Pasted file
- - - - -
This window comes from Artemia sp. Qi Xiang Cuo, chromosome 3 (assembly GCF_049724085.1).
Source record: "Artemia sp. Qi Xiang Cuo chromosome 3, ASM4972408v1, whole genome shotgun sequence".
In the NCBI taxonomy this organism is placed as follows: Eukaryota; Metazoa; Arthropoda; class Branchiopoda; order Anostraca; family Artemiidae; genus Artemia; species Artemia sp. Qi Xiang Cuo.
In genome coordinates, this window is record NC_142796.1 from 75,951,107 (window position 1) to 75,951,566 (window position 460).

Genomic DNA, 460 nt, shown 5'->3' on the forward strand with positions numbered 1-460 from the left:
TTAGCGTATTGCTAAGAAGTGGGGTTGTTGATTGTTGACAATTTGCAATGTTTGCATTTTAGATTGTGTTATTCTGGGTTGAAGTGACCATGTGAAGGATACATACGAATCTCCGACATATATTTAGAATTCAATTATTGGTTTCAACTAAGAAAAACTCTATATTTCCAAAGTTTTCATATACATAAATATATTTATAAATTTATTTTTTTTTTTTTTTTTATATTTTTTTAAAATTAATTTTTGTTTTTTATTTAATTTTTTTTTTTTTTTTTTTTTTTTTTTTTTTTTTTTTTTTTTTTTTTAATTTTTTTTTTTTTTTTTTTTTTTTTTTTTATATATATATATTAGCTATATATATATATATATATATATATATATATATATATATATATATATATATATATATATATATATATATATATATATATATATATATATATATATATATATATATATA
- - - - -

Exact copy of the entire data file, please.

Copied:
This window comes from Artemia sp. Qi Xiang Cuo, chromosome 3 (assembly GCF_049724085.1).
Source record: "Artemia sp. Qi Xiang Cuo chromosome 3, ASM4972408v1, whole genome shotgun sequence".
In the NCBI taxonomy this organism is placed as follows: Eukaryota; Metazoa; Arthropoda; class Branchiopoda; order Anostraca; family Artemiidae; genus Artemia; species Artemia sp. Qi Xiang Cuo.
In genome coordinates, this window is record NC_142796.1 from 75,951,107 (window position 1) to 75,951,566 (window position 460).

Genomic DNA, 460 nt, shown 5'->3' on the forward strand with positions numbered 1-460 from the left:
TTAGCGTATTGCTAAGAAGTGGGGTTGTTGATTGTTGACAATTTGCAATGTTTGCATTTTAGATTGTGTTATTCTGGGTTGAAGTGACCATGTGAAGGATACATACGAATCTCCGACATATATTTAGAATTCAATTATTGGTTTCAACTAAGAAAAACTCTATATTTCCAAAGTTTTCATATACATAAATATATTTATAAATTTATTTTTTTTTTTTTTTTTATATTTTTTTAAAATTAATTTTTGTTTTTTATTTAATTTTTTTTTTTTTTTTTTTTTTTTTTTTTTTTTTTTTTTTTTTTTTTAATTTTTTTTTTTTTTTTTTTTTTTTTTTTTATATATATATATTAGCTATATATATATATATATATATATATATATATATATATATATATATATATATATATATATATATATATATATATATATATATATATATATATATATATATATATATATA